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About JohnT

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    Cape Town, South Africa

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  1. Because I make my pizza's very thin, I roll the base to get an even uniformity. My base is about 2mm in thickness. When doing a thicker base, I just hand form it - but it is not often I do a thicker base!
  2. Uses for leftover cola?

    It makes a brilliant marinade and then baste for ribs on the BBQ (and most likely ones done in your oven). Do not marinade for too long as it is also a tenderiser.
  3. Old cookbooks

    Over the years my mother, who openly admitted that she hated cooking, gifted me a few of her old cookbooks - some a bit scary with the methods used! She recently passed away and I have brought her remaining handwritten and newspaper recipe clippings home to slowly go through. One small booklet I have found was a Royal Baking Powder booklet, in both Dutch and English, printed in the USA in 1904. Why she had it remains a head scratching mystery on my side. She hated baking and, to be truthful, she never baked anything except some biscuits (cookies to those in the Americas) made out of flour, sugar, desicated coconut, raisins, some egg and some form of raising agent. Sometimes they turned out "okay" (in other words just edible), but mostly our Basset Hound would ensure they were removed from sight and never spoken about and about the only time the poor hound was told "good dog". I have scanned it into a PDF file and if anybody wants a copy of it, send me a PM with your email address and I will email it to you.
  4. Marketing Mis-Steps

    I wonder if the bowl of beans on the package is what is sometimes referred to as a "serving suggestion"
  5. What is the green stuff on top?
  6. Sausage Roll Question

    I do like the recipe @Anna N has referred to but I must admit that when I have made sausage rolls using a pork only filling and using it uncooked, I have had too much fat. I used to make quite a few sausage rolls and always, when using just pork for the "sausage" part, changed to cooking the filling first, then when the filling was cooked and cooled down, doing the pastry wrap and bake bit. It resulted in a far less fatty end product but was a bit of a pain due to the time involved. I then changed my filling to a mixture of pork and beef and had far less fat. However, the last batch of sausage rolls I made incorporated added breadcrumbs, and some finely grated vegetables and herbs, which turned out very well. I post the recipe below but have no idea where it actually originates from as it was given to me by an elderly woman at a club I used to do catering for and I never noted her name - she just told me that it came from a relative in Australia. If it did or not, I have no idea but the results were pretty good and tasty – nothing like the run of the mill shop bought ones. SAUSAGE ROLLS Ingredients: 1kg good quality sausages or sausage mince 1 large or two small onions 2 large carrots 2 tablespoons mixed fresh herbs like oregano, marjoram, thyme, sage, parsley (or a good pinch of dried herbs) 1 teaspoon garlic, paste 3 slices of white bread 750g block of cold, ready-made puff pastry - or the ready-rolled stuff if you can spare the expense 1/4 cup poppy seeds (optional) Method: If you bought sausages, push the meat out from the casings into a big bowl and throw the casings away. Finely chop the onions, fresh herbs and garlic. Finely grate the carrots. Add all this to the mince. Whiz the bread up into crumbs using a food processor. Or soak the bread in water for a few minutes, crumble it into the sausage mince and mix the whole lot up really well. The mixture is best left overnight in the fridge to develop its flavour. Preheat the oven to 180°C/350°F. It’s best if you can work with the pastry while it’s still cold and firm. On a floured bench, roll the puff pastry out into 4 rectangles, about 25cm x 12 cm. It’s a bit easier if you bought the ready-rolled puff pastry: just unroll the sheets and cut them in two lengthwise so you have two long, thin rectangles. Lay about a quarter of the mixture in a long, sausage shape about an inch in from the long edge so you have a short flap of pastry near you, and a longer flap away from you. Brush the far edge of the longer flap with water or milk to help it stick. Roll it up, starting with the short flap nearest you. Repeat this until you have four very long sausage rolls. Brush the top with milk and sprinkle the poppy seeds if you’re using them over the top. Cut each long roll into the desired lengths - you can get about 5 or 6 short cocktail-sized sausage rolls out of each long roll, making about 20-25 little sausage rolls in all. Try to slicely through cleanly so you don’t squish the little rolls flat - though it doesn’t matter if you flatten them out a bit. Pop the rolls on a lightly greased oven tray and bake for 20-25 minutes until they’re golden on top and cooked all the way through. Let them cool a bit then either eat them straight away or freeze them ready to reheat later.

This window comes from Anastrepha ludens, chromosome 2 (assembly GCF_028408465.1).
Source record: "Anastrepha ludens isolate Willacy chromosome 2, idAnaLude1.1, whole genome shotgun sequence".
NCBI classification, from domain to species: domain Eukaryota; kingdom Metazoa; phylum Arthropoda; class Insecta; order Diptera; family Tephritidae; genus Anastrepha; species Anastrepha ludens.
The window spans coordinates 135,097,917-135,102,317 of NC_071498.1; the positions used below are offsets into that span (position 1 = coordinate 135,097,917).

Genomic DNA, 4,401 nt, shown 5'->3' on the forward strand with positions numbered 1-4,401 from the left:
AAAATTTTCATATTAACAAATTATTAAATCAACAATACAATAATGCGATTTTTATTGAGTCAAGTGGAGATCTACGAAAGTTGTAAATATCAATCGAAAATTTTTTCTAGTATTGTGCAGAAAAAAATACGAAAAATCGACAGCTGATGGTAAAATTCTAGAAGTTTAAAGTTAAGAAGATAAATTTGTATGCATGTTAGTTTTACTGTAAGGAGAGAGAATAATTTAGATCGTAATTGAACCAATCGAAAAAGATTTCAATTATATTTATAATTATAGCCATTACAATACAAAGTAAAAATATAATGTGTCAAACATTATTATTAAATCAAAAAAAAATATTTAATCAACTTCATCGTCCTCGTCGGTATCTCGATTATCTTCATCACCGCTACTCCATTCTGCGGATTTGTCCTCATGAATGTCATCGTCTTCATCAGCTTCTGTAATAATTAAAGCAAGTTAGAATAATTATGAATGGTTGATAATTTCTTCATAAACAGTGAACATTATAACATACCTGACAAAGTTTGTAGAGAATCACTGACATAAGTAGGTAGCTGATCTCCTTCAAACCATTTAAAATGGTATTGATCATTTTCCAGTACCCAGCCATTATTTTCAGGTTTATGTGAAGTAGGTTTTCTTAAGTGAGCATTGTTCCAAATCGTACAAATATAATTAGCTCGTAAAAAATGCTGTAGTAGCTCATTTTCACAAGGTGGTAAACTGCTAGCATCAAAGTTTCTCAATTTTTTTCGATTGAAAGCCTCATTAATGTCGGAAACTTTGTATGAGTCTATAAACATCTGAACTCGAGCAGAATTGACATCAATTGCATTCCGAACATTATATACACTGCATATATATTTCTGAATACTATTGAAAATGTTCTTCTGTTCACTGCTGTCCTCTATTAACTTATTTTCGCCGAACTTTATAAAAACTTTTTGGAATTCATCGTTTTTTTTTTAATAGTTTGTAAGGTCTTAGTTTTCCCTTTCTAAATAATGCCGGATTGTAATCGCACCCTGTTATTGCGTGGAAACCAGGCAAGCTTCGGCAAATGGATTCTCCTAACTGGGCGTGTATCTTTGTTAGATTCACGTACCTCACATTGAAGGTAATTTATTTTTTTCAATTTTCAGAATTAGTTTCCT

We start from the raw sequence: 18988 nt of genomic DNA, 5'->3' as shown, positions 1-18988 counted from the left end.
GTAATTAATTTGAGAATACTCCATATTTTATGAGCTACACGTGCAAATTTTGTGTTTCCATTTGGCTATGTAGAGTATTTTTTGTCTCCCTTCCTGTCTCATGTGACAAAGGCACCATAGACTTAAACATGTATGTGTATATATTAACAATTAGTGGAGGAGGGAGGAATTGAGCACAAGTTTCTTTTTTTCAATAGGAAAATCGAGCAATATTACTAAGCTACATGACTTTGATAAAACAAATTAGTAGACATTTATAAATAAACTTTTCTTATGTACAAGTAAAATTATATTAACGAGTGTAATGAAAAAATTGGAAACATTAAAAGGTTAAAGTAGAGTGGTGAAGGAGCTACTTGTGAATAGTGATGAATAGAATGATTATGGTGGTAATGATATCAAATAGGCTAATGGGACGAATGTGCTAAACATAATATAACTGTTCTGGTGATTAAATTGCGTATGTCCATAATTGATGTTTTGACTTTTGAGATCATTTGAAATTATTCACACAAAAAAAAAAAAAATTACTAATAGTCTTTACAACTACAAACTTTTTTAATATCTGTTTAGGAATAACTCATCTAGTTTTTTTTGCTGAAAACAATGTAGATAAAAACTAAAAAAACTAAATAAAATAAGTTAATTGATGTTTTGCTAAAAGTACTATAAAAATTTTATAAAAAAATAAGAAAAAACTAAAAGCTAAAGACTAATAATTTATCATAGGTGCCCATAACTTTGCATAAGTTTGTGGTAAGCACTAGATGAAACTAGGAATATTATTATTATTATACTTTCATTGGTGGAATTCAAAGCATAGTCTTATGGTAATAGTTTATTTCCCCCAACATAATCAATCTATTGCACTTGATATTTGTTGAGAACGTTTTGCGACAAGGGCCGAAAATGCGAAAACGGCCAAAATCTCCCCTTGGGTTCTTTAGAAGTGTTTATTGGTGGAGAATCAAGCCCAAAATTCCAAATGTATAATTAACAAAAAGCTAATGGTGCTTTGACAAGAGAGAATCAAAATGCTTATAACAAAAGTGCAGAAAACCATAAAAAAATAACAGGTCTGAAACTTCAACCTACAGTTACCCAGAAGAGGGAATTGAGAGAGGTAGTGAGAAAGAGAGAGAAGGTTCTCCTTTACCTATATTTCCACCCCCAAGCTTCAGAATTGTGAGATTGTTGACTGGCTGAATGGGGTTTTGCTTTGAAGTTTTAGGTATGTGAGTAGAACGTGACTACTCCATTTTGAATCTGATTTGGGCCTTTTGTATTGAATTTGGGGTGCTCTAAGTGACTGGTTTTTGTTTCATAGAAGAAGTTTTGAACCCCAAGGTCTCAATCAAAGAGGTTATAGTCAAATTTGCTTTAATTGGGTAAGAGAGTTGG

7. Antonio Carluccio - RIP